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It’s good to share, or is it?

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There are very few organisations which can do absolutely everything for themselves; can you think of any?

These days, organisations often rely, to some extent or other, on other organisations for their business to be successful.

They need clients for whom they can provide goods or services, they may need partner companies to work with collaboratively and present a joint front, and they will have a supply chain to provide them with yet more goods and supporting services. Therefore, there will inevitably be a need for every organisation to exchange information with third parties.

Classifying Data for Confidentiality

Of course, an organisation that classifies its data will have a good start in thinking about how they expect other organisations to handle, process, and protect any shared data. It would be especially helpful if everyone used the same terminology in the classification labels they used, but that is never going to happen.

For instance, we have seen the word CONFIDENTIAL being used to identify fairly sensitive government–owned information, which should be protected on classified systems, never touch the Internet, be transported in a locked briefcase, and have individual hard copies being numbered and subject to periodic mustering.

While at the same time, this classification is being used by some companies to refer to monthly sales figures and individual bonuses, or to planned office moves – information which would perhaps require a less stringent handling regime.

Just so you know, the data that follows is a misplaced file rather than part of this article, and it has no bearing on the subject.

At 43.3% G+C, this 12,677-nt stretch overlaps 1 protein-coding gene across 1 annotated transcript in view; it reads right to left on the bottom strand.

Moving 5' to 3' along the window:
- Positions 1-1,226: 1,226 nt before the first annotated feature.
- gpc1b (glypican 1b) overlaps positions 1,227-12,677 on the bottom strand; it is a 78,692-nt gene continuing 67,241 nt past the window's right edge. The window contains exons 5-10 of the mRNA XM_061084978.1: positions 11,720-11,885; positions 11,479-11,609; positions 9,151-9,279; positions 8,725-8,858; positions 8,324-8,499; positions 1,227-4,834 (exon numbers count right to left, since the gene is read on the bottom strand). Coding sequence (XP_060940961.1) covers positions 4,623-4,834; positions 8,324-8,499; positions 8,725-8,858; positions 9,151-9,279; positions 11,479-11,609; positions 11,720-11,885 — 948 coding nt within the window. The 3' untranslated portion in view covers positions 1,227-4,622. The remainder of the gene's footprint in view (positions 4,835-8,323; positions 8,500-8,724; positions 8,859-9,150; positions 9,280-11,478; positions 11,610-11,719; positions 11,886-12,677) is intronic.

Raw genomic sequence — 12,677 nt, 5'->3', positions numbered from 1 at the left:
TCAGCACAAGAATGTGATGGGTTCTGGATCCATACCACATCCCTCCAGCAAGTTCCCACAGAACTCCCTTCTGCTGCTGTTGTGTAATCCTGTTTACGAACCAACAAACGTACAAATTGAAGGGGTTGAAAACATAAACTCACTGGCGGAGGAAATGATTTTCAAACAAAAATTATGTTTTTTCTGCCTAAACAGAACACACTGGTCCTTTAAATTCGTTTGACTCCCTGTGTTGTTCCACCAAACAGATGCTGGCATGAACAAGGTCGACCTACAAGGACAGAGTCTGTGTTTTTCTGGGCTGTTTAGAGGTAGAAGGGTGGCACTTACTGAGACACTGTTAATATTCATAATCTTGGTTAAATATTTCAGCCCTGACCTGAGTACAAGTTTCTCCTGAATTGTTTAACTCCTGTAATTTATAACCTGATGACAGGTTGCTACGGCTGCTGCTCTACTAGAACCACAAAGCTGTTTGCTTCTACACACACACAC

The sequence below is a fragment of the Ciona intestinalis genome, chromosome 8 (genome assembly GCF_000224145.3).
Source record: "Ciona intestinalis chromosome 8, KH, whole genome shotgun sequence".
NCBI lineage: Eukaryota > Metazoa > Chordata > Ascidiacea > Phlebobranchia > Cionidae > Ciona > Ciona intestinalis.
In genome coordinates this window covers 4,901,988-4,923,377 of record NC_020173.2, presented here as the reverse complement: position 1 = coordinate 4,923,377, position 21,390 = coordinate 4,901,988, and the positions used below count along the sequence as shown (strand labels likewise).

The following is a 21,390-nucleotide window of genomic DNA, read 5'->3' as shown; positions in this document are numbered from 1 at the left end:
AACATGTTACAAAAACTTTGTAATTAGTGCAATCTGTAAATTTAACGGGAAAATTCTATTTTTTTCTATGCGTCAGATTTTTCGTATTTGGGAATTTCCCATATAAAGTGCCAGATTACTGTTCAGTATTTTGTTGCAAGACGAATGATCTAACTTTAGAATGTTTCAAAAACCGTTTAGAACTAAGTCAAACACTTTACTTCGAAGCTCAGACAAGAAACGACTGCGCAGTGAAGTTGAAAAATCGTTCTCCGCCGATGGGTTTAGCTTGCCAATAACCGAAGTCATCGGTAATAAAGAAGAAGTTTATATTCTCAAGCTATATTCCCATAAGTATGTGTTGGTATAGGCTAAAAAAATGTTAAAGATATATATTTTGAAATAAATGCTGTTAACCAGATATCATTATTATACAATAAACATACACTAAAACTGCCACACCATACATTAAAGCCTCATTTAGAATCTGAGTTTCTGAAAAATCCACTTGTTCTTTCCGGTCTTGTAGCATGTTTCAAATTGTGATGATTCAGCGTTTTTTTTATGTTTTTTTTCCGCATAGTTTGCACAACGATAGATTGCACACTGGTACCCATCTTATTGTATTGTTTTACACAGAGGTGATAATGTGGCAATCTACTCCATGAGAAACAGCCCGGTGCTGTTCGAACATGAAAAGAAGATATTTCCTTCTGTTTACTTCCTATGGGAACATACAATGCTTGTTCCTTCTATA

That said, the loss or compromise of either piece of data could prove career-limiting, but you’ll get my point.

And actually, my point here is that data classification isn’t everything.

The existence and operation by third parties of a “compatible” scheme is a good thing.  However, a better thing might be to spend some time and effort understanding:

  • How your chosen third parties will protect your data – how they will store and how they will process it?
  • Who can access it, from where, on what endpoints, under what sort of security regime?
  • Do they have any onward dependencies?
  • Have their systems been subject to independent review, testing and ongoing scrutiny?
  • Have your trusted suppliers put their suppliers through any level of due diligence?

If you don’t ask the questions you’ll never know.  And if you haven’t yet thought about asking those questions, now would be a good time to start…

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